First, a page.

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Old 10-15-2011, 06:41 PM   #1
TwoGunz
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Jan 2011
Syracuse, New york
Posts: 587
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I sit sipping a hefty glass of Avery White Rascal by the San Diego bay, it's not quite noon but it is where I hail from and I'm contemplating my next brew. I'm looking for a spicy rustic brew that crosses somewhere between a bier de garde, tripel, and whit... I think.

I'm not a fan of the banana clove flavors that accompany a lot of whits and wheats but I like the tartness and earthy spiciness. I've been considering brewing a saison, but they are often a touch too dry for my palette (depending on the interpretation). I'd like to maintain a bit of sweetness but not too much, and get as much yeast spice without getting a lot of banana and clove.

I've got some ideas on what to do to accomplish this, but I'd like some comments. Any tips or suggestions from my brewing compatriots?

 
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Old 10-16-2011, 02:39 AM   #2
WolvinMaine
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Mar 2010
Maine
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I think you could try some WLP 550 or WLP 530, they tend to be spicy without the banana, just ferment on the lower to mid range of the temps. These are fairly robust yeast, but not like a lot of saison strains, and some crystal malt should help you with the sweet touch. I think rye malt would also help boost the impression of a spiciness to the beer. If you want to go more rustic, you can just use a blend of different base malts. I know Jolly Pumpkin does that quite a bit, using a blend of different base malts to mimic a grain profile from prior to modern malting techniques, getting a more rustic beer. I have brewed some where I just take the left overs from prior batches, and toss them together. 2 pounds of pilsner left over here, 1.5 pounds of marris otter there, etc. A good way to clean out the grain that is getting a bit old. Toss in some wheat malt and rye, and you will be even more "rustic". You can boost the spicy notes by using German hops. These type of beers are always fun, good luck!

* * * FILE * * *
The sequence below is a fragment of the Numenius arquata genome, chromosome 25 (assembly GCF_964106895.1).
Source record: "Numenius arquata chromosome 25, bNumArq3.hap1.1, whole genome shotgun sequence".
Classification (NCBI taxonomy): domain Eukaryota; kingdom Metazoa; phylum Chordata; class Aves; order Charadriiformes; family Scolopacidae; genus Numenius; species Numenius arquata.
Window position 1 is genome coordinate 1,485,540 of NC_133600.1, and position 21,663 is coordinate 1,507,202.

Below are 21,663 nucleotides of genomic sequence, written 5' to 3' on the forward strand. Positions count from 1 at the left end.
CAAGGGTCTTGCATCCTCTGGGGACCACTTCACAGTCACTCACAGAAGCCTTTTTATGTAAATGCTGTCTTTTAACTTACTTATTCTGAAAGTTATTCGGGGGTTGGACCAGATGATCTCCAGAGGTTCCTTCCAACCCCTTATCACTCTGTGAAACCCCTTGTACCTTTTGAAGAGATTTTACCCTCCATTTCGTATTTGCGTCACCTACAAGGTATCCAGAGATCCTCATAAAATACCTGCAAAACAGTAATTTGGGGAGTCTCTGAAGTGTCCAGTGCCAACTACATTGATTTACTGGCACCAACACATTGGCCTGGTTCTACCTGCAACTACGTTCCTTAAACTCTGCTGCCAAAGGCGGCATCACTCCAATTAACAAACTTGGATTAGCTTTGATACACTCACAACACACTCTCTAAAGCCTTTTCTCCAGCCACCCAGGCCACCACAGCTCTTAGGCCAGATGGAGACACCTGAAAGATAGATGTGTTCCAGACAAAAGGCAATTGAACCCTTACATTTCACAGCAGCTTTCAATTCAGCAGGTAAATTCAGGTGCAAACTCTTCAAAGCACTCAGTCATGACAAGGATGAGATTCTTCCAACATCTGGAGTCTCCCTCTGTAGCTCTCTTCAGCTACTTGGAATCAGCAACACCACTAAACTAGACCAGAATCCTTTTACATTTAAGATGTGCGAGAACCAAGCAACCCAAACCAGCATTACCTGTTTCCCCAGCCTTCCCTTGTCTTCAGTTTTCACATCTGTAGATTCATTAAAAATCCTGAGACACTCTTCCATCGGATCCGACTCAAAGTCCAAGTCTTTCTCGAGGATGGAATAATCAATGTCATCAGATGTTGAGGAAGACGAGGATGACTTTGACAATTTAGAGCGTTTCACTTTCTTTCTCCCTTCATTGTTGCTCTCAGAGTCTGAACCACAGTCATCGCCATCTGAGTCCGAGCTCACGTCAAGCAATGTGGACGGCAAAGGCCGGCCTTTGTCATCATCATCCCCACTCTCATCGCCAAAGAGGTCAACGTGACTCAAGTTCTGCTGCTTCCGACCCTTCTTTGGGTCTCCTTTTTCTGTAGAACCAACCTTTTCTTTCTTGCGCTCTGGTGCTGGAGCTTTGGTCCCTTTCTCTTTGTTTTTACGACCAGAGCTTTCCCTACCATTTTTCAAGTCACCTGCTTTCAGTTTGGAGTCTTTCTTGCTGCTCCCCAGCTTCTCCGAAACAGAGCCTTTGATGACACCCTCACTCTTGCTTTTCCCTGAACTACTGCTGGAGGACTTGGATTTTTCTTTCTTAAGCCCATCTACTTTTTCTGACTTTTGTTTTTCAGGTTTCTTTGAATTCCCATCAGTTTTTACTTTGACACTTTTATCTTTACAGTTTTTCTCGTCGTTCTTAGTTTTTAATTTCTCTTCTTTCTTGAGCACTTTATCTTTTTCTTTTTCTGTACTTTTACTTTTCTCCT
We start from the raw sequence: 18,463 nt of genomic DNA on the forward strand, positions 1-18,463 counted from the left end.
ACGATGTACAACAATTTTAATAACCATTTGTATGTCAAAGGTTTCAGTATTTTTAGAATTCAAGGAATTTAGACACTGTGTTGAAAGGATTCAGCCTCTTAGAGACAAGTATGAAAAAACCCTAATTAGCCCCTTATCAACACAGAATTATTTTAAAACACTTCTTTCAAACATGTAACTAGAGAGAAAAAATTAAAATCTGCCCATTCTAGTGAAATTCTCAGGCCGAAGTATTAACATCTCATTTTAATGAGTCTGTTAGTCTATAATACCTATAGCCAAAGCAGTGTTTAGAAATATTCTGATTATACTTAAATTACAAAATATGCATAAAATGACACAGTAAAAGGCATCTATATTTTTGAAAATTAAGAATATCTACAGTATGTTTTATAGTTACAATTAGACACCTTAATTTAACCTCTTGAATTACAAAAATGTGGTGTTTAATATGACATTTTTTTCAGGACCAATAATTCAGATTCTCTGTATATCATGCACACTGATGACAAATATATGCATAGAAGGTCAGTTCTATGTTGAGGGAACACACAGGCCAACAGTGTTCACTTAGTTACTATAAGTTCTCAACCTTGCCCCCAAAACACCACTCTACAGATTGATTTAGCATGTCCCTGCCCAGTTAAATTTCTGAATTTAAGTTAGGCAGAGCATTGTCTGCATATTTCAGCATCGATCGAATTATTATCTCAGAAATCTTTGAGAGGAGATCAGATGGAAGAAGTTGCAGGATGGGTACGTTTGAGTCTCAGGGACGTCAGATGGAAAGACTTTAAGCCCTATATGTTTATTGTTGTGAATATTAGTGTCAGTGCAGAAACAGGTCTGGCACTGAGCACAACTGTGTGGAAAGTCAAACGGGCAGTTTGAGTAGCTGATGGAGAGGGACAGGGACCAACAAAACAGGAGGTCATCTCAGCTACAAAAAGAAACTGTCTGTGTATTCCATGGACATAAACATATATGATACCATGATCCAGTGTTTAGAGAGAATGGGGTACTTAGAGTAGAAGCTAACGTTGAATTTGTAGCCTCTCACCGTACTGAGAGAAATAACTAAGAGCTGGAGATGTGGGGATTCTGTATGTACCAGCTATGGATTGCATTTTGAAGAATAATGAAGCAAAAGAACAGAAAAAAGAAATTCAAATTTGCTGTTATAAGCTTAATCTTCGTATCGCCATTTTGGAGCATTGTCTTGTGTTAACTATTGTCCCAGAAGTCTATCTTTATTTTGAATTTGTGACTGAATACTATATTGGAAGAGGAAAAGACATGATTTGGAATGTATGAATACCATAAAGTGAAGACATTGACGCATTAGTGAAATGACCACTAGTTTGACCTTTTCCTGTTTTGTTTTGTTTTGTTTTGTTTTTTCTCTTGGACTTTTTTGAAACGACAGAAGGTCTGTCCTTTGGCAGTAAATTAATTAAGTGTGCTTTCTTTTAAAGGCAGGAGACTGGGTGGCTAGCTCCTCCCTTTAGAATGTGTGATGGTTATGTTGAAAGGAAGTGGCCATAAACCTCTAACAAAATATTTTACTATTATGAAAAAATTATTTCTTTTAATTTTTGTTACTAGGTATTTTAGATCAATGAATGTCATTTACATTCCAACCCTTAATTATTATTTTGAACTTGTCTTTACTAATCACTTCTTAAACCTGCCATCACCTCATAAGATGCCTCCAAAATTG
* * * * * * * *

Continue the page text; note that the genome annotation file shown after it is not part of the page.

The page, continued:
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Old 10-16-2011, 01:29 PM   #3
TwoGunz
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Jan 2011
Syracuse, New york
Posts: 587
Liked 33 Times on 15 Posts


I had been thinking of adding some rye. Thanks for all the good ideas.

 
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